In Water Vapor Continuum we found that a simple scaling of absorption with concentration is grossly inaccurate for water vapor. In Earth Radiator we showed that a 1-mm layer of water absorbs over 99.9% of all long-wave radiation. The graphs we present in Continuum Absorption Length imply that the same amount of water dispersed in a 1-km column of air will absorb less than 10% of long-wave radiation.

It turns out that a simple scaling calculation does not apply to CO2 either. If the absorption length of 20-μm radiation were 3 km in air with 330 ppm CO2, the Earth's atmosphere would be opaque to 20-μm radiation. But according to this popular graph, the CO2 in the Earth's atmosphere is transparent to 20 μm radiation.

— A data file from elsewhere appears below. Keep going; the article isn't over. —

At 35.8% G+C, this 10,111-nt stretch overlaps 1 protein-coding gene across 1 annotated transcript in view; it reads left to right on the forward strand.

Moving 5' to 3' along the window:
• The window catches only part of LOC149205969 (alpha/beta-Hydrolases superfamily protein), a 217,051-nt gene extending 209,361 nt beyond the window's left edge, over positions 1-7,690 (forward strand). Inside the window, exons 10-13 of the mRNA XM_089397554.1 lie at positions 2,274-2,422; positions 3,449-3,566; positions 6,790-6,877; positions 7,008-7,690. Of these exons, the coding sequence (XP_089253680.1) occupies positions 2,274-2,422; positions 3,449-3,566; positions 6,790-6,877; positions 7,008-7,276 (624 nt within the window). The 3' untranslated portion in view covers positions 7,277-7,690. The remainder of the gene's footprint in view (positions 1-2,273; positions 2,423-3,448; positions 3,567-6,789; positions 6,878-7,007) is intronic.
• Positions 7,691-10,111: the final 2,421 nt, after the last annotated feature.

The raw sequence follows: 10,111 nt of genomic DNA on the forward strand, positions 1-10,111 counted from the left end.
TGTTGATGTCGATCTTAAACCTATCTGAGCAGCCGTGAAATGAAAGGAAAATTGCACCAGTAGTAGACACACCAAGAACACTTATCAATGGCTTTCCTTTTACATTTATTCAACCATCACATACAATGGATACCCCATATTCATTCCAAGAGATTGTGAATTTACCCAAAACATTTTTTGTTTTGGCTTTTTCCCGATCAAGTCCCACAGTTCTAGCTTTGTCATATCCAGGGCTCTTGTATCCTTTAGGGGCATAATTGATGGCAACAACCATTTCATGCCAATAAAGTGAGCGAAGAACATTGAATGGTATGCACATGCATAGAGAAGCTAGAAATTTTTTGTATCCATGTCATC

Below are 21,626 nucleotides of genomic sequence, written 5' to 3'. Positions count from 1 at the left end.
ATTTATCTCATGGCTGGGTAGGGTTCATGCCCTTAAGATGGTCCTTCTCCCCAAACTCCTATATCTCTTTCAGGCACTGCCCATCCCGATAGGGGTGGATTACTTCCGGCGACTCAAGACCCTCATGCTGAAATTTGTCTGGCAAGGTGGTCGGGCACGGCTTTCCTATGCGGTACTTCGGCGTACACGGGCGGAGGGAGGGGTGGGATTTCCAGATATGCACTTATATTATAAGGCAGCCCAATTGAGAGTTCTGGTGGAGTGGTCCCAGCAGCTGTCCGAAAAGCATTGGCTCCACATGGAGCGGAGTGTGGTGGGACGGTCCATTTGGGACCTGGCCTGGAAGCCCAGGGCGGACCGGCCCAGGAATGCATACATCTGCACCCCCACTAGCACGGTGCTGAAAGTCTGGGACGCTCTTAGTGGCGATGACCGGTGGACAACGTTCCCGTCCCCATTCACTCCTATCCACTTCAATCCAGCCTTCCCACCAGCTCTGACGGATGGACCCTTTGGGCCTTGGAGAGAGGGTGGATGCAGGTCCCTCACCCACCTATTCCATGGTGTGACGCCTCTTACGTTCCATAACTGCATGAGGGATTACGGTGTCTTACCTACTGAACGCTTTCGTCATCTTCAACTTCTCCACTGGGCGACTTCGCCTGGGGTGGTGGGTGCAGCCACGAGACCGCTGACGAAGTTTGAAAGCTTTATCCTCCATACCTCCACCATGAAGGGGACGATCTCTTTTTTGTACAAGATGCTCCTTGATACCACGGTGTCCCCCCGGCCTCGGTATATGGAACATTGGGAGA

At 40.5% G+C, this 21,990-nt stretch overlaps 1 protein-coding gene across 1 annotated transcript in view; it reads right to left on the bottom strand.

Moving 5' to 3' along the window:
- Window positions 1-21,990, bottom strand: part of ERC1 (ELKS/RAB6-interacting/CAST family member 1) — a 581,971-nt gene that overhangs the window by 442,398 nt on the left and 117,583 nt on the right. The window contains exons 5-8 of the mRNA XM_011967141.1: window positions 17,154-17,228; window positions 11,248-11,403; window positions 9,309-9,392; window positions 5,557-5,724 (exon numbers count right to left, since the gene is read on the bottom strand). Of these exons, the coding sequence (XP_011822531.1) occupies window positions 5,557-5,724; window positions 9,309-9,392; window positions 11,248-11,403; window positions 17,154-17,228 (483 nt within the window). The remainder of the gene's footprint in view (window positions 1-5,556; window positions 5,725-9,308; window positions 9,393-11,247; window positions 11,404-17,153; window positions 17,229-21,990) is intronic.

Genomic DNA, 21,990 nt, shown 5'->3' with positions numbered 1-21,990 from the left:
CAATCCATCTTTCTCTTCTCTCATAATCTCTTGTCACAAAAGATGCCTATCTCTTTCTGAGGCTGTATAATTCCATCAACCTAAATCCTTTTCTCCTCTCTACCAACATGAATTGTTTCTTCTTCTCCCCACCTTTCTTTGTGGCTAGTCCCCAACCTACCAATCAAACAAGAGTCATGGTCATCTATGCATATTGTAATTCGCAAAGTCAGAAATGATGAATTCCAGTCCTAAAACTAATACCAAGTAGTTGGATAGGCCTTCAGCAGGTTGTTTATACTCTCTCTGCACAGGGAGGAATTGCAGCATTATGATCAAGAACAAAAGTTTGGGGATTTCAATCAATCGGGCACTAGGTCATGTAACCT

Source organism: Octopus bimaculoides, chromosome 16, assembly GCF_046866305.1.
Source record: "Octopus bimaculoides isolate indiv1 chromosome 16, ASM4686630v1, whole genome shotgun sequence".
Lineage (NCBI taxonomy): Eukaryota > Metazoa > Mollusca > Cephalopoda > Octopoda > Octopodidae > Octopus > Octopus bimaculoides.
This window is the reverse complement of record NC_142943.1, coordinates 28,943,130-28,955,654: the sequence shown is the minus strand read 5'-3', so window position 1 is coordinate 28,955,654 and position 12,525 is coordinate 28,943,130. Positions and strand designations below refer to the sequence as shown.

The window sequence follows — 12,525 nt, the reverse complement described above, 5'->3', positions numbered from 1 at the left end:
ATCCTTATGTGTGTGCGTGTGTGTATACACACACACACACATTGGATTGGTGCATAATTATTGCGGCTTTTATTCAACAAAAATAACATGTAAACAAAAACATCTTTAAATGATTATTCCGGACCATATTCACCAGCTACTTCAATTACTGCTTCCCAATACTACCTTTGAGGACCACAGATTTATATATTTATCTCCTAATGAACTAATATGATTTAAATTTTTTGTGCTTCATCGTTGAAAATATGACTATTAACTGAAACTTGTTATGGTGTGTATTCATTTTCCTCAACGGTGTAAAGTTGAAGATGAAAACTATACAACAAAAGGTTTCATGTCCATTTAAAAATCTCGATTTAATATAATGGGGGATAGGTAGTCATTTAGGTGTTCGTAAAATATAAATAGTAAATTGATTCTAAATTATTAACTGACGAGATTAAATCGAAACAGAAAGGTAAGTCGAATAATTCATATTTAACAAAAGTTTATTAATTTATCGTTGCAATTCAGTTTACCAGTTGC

In

*Absorption Line Broadening in the Infrared*by Burch et al, we see how the presence of nearby molecules of all gases broadens the sharp absorption lines of the CO2 molecule. With high enough pressure, these lines become so broad that they overlap, and we see absorption of long-wave radiation at all frequencies within certain ranges, such as 13 μm to 17 μm.

We concluded that calculating the absorption spectra of water vapor and CO2 was far too big a project for us to embark upon. So we paid for a month's subscription to the most excellent Spectral Calculator. We asked the calculator to plot absorption by dry air with 330 ppm CO2 at 300 K and 1 atmosphere over a path length of 1 km. The calculator produced the following graph. For a logarithmic plot of the same data see here.

Absorption by CO2 along our 1-km path is negligible at wavelength 20 μm. The graph shows us that absorption of long-wave radiation by atmospheric CO2 is significant only in the range 12.5 μm to 17.5 μm.

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